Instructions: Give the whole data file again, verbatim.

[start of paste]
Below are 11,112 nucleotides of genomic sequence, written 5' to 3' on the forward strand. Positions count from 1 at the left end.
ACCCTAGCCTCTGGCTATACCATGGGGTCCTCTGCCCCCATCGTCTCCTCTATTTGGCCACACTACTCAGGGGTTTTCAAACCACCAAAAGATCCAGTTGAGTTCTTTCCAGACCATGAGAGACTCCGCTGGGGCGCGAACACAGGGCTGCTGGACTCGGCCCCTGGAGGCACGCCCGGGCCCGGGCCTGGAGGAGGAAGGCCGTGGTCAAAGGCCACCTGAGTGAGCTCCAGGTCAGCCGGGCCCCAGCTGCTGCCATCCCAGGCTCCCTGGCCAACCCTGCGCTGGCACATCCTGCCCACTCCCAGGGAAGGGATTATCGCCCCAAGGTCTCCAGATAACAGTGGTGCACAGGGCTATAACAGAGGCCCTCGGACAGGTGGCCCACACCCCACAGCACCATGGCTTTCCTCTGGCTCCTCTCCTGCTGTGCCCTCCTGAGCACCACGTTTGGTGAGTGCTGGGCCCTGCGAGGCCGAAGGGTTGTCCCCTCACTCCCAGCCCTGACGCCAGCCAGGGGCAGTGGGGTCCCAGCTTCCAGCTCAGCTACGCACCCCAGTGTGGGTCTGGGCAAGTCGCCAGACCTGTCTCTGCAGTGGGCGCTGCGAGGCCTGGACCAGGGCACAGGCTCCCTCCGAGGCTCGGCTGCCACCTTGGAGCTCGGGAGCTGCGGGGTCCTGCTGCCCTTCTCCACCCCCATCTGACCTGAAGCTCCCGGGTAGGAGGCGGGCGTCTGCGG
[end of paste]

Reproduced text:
Below are 11,112 nucleotides of genomic sequence, written 5' to 3' on the forward strand. Positions count from 1 at the left end.
ACCCTAGCCTCTGGCTATACCATGGGGTCCTCTGCCCCCATCGTCTCCTCTATTTGGCCACACTACTCAGGGGTTTTCAAACCACCAAAAGATCCAGTTGAGTTCTTTCCAGACCATGAGAGACTCCGCTGGGGCGCGAACACAGGGCTGCTGGACTCGGCCCCTGGAGGCACGCCCGGGCCCGGGCCTGGAGGAGGAAGGCCGTGGTCAAAGGCCACCTGAGTGAGCTCCAGGTCAGCCGGGCCCCAGCTGCTGCCATCCCAGGCTCCCTGGCCAACCCTGCGCTGGCACATCCTGCCCACTCCCAGGGAAGGGATTATCGCCCCAAGGTCTCCAGATAACAGTGGTGCACAGGGCTATAACAGAGGCCCTCGGACAGGTGGCCCACACCCCACAGCACCATGGCTTTCCTCTGGCTCCTCTCCTGCTGTGCCCTCCTGAGCACCACGTTTGGTGAGTGCTGGGCCCTGCGAGGCCGAAGGGTTGTCCCCTCACTCCCAGCCCTGACGCCAGCCAGGGGCAGTGGGGTCCCAGCTTCCAGCTCAGCTACGCACCCCAGTGTGGGTCTGGGCAAGTCGCCAGACCTGTCTCTGCAGTGGGCGCTGCGAGGCCTGGACCAGGGCACAGGCTCCCTCCGAGGCTCGGCTGCCACCTTGGAGCTCGGGAGCTGCGGGGTCCTGCTGCCCTTCTCCACCCCCATCTGACCTGAAGCTCCCGGGTAGGAGGCGGGCGTCTGCGG